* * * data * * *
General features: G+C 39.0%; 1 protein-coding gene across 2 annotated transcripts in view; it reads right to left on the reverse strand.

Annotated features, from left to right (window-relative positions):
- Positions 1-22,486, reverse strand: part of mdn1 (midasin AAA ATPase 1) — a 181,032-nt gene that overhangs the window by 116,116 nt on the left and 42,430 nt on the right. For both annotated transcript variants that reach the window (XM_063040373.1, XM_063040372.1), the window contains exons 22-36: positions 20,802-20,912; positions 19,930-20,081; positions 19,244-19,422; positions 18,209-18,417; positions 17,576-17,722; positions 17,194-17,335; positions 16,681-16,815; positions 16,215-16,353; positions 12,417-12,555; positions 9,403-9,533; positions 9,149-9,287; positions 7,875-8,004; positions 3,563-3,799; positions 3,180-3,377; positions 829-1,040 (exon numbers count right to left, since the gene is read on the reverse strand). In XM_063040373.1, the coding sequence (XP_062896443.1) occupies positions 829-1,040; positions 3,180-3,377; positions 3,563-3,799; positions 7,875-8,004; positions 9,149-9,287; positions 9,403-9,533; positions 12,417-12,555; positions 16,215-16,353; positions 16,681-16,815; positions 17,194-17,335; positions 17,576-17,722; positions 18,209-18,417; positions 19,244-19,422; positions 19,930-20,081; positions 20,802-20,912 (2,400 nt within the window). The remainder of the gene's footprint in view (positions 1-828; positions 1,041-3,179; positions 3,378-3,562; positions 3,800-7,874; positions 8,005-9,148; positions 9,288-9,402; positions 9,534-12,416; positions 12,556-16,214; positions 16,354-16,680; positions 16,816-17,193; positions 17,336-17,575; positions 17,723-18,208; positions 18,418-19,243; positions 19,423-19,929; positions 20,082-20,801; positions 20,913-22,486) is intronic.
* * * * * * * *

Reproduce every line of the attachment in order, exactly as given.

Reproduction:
General features: G+C 39.0%; 1 protein-coding gene across 2 annotated transcripts in view; it reads right to left on the reverse strand.

Annotated features, from left to right (window-relative positions):
- Positions 1-22,486, reverse strand: part of mdn1 (midasin AAA ATPase 1) — a 181,032-nt gene that overhangs the window by 116,116 nt on the left and 42,430 nt on the right. For both annotated transcript variants that reach the window (XM_063040373.1, XM_063040372.1), the window contains exons 22-36: positions 20,802-20,912; positions 19,930-20,081; positions 19,244-19,422; positions 18,209-18,417; positions 17,576-17,722; positions 17,194-17,335; positions 16,681-16,815; positions 16,215-16,353; positions 12,417-12,555; positions 9,403-9,533; positions 9,149-9,287; positions 7,875-8,004; positions 3,563-3,799; positions 3,180-3,377; positions 829-1,040 (exon numbers count right to left, since the gene is read on the reverse strand). In XM_063040373.1, the coding sequence (XP_062896443.1) occupies positions 829-1,040; positions 3,180-3,377; positions 3,563-3,799; positions 7,875-8,004; positions 9,149-9,287; positions 9,403-9,533; positions 12,417-12,555; positions 16,215-16,353; positions 16,681-16,815; positions 17,194-17,335; positions 17,576-17,722; positions 18,209-18,417; positions 19,244-19,422; positions 19,930-20,081; positions 20,802-20,912 (2,400 nt within the window). The remainder of the gene's footprint in view (positions 1-828; positions 1,041-3,179; positions 3,378-3,562; positions 3,800-7,874; positions 8,005-9,148; positions 9,288-9,402; positions 9,534-12,416; positions 12,556-16,214; positions 16,354-16,680; positions 16,816-17,193; positions 17,336-17,575; positions 17,723-18,208; positions 18,418-19,243; positions 19,423-19,929; positions 20,082-20,801; positions 20,913-22,486) is intronic.